Put Toy Safety at the Top of Your Gift Giving List

By Amy Ghiglieri, Publisher, Macaroni Kid Frederick November 27, 2018

Giving a gift to a child during the holidays is one of the best feelings. While buying the hottest toy of the year might seem like a no-brainer, it’s important to take it a step further and think about a child’s safety before making the purchase.

According to the U.S. Consumer Product Safety Commission (CPSC), more than 120,000 children are treated in hospital emergency rooms for toy-related injuries each year. 

But thanks to the CPSC and their stringent rules, toys are safer than they've ever been.

Before purchasing a gift for a child, ask yourself the following questions:

Is it appropriate for the child’s age and abilities? 

Check the recommended age level on the box and follow the suggestions.

Does the child still put things in their mouth? 

If so, stay away from toys with small pieces and those labeled as potential choking hazards. Wondering how to tell on your own if a toy is too small? Children’s Hospital of Los Angeles suggests a simple test with a toilet paper roll. If the toy can fit down the tube, it’s a choking hazard.

Are there younger children in the house? 

Just because a present is appropriate for one child, doesn’t mean it still isn’t a danger to another child in the house.

Where does the toy’s power come from? 

To avoid burns and electric shock, The American Academy of Pediatrics recommends that children under the age of 10 should stick to battery powered toys. Save the toys that must be plugged into an electric outlet for older kids -- and make sure the toy is ‘UL’ approved.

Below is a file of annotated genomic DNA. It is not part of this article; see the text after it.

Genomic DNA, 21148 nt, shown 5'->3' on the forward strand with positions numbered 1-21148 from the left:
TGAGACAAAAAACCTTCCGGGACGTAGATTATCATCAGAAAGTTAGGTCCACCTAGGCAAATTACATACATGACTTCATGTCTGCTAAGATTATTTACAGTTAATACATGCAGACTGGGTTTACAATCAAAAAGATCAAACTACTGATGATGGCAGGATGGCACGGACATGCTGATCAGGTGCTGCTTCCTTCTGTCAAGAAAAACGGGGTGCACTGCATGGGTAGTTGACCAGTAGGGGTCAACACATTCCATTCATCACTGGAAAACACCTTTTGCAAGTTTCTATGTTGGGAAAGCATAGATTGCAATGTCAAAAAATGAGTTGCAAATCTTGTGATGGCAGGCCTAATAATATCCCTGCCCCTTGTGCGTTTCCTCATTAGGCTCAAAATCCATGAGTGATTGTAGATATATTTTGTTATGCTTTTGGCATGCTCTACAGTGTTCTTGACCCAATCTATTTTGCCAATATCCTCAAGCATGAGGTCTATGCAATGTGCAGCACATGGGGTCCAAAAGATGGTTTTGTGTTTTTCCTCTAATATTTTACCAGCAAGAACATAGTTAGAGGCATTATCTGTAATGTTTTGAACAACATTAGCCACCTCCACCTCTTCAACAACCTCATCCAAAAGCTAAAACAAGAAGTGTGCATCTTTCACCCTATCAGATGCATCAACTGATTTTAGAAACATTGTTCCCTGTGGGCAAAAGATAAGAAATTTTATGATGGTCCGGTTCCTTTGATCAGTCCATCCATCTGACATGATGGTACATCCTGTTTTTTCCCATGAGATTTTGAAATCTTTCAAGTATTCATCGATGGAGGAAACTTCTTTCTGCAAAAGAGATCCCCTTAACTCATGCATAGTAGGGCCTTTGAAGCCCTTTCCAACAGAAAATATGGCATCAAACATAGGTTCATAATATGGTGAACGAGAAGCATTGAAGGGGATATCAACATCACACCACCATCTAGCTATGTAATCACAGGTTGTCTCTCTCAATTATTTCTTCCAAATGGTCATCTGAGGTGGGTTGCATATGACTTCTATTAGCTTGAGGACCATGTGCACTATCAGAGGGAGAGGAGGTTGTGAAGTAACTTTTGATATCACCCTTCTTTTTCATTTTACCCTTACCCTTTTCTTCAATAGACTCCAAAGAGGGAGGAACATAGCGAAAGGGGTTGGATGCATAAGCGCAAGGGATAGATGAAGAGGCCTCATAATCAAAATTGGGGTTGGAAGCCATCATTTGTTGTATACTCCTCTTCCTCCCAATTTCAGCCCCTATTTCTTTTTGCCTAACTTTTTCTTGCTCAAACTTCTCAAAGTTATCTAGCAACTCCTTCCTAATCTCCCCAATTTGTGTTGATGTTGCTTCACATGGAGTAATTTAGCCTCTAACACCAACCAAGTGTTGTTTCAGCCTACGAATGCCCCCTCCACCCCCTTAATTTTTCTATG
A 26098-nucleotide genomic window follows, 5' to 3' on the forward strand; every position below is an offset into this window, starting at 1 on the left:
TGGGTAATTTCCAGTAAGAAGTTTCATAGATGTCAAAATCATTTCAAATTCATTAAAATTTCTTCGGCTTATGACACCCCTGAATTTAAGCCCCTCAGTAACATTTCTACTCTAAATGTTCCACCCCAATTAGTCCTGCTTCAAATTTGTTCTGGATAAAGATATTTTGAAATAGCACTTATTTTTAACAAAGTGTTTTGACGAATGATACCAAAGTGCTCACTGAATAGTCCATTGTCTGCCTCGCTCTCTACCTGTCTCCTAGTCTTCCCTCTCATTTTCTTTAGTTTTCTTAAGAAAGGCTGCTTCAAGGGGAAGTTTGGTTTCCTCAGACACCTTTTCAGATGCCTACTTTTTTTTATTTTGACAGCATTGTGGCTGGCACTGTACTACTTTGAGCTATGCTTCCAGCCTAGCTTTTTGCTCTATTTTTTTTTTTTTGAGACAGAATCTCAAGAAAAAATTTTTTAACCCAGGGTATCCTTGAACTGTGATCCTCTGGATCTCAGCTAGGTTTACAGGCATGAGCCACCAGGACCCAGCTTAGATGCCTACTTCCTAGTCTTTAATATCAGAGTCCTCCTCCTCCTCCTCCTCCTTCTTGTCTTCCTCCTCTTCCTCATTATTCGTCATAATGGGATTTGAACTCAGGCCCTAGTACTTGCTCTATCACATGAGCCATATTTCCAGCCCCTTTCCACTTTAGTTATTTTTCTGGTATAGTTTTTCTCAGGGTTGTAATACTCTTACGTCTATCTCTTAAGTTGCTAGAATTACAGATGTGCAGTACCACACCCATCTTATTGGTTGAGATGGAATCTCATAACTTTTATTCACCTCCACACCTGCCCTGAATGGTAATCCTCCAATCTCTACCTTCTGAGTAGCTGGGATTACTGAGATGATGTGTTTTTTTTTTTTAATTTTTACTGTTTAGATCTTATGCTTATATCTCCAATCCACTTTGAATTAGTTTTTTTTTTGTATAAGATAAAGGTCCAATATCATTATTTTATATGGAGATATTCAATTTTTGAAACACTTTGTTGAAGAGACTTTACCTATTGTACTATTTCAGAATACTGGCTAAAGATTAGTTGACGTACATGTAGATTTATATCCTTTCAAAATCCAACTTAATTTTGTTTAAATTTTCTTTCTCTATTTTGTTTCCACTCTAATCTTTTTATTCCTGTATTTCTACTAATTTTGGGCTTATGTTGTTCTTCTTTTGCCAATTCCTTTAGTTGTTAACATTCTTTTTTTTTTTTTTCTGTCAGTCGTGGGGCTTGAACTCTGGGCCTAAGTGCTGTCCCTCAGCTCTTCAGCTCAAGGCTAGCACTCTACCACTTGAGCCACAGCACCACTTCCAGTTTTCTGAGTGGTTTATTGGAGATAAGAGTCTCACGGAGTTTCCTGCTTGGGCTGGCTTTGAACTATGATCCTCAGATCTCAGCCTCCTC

Is the toy well made? suggests you should make sure all the parts are tight, and seams and edges are secure. They also recommend avoiding toys that have small bean-like pellets or stuffing, as they can cause choking or suffocation if swallowed.

Buying a bike? 

Make a helmet a part of the gift!

Does the toy contain button batteries and/or magnets? 

According to the American Academy of Pediatrics, children can have serious stomach and intestinal problems – including death – after swallowing button batteries or magnets. Avoid toys that include these.

By thinking about safety hazards when picking out the perfect toy from a child’s wish list, you can rest assured knowing you did your part to keep the kids on your list jolly this holiday season!